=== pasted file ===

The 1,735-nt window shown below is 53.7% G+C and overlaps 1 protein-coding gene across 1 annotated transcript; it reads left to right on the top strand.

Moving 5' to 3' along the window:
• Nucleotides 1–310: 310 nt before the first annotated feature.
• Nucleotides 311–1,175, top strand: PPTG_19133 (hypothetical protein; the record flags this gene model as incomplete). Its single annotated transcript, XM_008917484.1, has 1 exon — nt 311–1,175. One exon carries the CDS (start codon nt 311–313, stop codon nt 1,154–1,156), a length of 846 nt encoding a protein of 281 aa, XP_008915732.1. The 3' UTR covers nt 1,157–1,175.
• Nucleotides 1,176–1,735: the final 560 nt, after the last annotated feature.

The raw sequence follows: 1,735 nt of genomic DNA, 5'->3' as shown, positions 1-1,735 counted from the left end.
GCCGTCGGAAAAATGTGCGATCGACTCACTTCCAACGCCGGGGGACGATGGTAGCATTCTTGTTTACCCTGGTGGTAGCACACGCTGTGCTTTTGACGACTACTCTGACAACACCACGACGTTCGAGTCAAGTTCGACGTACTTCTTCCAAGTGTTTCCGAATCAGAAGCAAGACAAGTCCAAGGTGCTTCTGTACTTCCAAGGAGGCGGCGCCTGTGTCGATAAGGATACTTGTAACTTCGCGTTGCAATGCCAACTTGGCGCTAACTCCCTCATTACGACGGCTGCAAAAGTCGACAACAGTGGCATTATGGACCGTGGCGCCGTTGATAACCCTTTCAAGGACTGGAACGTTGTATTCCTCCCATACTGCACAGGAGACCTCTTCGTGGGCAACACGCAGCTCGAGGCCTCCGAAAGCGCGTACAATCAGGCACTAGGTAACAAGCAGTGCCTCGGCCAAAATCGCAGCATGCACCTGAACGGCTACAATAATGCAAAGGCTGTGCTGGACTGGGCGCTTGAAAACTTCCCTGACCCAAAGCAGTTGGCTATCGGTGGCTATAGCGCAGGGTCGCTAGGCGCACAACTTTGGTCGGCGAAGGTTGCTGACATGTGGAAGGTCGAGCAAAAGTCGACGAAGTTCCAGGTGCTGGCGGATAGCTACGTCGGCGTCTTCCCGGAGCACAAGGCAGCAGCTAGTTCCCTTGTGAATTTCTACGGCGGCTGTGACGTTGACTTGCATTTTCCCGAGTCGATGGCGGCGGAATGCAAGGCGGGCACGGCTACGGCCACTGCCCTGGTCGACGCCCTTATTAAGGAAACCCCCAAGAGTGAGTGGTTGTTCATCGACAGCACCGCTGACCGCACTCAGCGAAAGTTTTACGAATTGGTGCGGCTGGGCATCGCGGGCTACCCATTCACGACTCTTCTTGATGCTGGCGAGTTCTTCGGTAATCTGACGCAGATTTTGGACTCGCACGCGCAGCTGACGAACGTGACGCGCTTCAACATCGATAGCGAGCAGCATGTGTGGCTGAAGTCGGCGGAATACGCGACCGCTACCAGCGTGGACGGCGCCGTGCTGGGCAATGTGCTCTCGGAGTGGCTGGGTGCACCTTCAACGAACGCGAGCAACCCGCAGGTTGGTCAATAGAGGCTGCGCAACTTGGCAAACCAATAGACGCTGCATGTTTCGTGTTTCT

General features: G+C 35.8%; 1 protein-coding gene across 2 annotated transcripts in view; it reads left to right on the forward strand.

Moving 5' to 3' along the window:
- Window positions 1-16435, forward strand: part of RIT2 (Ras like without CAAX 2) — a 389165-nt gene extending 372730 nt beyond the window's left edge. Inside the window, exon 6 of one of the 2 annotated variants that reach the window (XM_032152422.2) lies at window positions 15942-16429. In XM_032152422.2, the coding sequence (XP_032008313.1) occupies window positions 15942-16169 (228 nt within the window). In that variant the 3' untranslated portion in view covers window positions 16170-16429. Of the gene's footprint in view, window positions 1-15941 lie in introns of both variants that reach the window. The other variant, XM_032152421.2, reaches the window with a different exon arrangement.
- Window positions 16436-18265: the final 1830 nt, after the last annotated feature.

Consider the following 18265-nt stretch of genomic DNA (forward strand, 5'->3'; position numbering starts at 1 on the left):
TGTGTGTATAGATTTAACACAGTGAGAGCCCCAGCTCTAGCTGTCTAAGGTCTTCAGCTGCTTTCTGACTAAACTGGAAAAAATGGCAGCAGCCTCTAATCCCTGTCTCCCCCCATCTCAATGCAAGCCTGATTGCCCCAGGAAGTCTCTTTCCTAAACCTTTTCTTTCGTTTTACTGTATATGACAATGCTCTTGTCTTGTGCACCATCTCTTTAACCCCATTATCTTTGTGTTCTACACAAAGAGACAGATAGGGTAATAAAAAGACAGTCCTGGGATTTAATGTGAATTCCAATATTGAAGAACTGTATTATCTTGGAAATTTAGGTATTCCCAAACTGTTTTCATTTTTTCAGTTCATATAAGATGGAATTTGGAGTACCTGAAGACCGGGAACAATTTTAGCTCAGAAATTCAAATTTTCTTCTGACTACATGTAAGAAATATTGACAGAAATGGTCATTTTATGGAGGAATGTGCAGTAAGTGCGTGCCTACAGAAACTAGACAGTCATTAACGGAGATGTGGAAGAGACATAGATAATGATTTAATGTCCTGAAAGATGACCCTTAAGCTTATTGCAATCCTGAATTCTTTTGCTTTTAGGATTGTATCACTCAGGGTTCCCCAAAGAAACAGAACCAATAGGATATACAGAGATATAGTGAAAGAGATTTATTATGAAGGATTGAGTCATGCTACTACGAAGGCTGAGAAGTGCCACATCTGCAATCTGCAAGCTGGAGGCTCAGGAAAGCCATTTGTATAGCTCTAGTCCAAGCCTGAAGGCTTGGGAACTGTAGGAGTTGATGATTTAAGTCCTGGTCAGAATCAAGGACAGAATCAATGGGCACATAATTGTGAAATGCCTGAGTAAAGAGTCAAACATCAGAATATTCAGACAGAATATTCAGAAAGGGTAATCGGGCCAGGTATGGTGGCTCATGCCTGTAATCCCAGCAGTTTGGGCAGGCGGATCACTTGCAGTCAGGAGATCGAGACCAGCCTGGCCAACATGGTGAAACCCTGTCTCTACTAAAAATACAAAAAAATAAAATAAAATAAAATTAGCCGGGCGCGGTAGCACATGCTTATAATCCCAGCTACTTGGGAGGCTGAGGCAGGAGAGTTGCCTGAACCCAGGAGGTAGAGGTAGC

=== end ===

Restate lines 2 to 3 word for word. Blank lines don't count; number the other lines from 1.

Moving 5' to 3' along the window:
• Nucleotides 1–310: 310 nt before the first annotated feature.